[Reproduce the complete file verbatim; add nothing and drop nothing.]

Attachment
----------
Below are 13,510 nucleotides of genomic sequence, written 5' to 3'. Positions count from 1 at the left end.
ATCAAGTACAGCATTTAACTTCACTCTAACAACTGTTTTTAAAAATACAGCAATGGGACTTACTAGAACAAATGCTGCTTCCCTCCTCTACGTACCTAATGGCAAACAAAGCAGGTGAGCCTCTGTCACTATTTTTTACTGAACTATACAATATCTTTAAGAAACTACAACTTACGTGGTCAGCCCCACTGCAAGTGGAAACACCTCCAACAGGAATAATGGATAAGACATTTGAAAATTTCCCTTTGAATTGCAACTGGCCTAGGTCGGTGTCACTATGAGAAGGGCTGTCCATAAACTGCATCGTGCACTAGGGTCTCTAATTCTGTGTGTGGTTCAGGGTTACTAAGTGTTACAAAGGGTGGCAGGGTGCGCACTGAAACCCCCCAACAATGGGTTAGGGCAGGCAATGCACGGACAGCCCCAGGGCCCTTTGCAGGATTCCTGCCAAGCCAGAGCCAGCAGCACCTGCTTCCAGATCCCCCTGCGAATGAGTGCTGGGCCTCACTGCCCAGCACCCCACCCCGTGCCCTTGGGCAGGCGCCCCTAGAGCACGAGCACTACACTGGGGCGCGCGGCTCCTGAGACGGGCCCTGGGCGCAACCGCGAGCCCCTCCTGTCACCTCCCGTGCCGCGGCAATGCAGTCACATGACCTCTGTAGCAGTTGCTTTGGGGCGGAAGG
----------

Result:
Below are 13,510 nucleotides of genomic sequence, written 5' to 3'. Positions count from 1 at the left end.
ATCAAGTACAGCATTTAACTTCACTCTAACAACTGTTTTTAAAAATACAGCAATGGGACTTACTAGAACAAATGCTGCTTCCCTCCTCTACGTACCTAATGGCAAACAAAGCAGGTGAGCCTCTGTCACTATTTTTTACTGAACTATACAATATCTTTAAGAAACTACAACTTACGTGGTCAGCCCCACTGCAAGTGGAAACACCTCCAACAGGAATAATGGATAAGACATTTGAAAATTTCCCTTTGAATTGCAACTGGCCTAGGTCGGTGTCACTATGAGAAGGGCTGTCCATAAACTGCATCGTGCACTAGGGTCTCTAATTCTGTGTGTGGTTCAGGGTTACTAAGTGTTACAAAGGGTGGCAGGGTGCGCACTGAAACCCCCCAACAATGGGTTAGGGCAGGCAATGCACGGACAGCCCCAGGGCCCTTTGCAGGATTCCTGCCAAGCCAGAGCCAGCAGCACCTGCTTCCAGATCCCCCTGCGAATGAGTGCTGGGCCTCACTGCCCAGCACCCCACCCCGTGCCCTTGGGCAGGCGCCCCTAGAGCACGAGCACTACACTGGGGCGCGCGGCTCCTGAGACGGGCCCTGGGCGCAACCGCGAGCCCCTCCTGTCACCTCCCGTGCCGCGGCAATGCAGTCACATGACCTCTGTAGCAGTTGCTTTGGGGCGGAAGG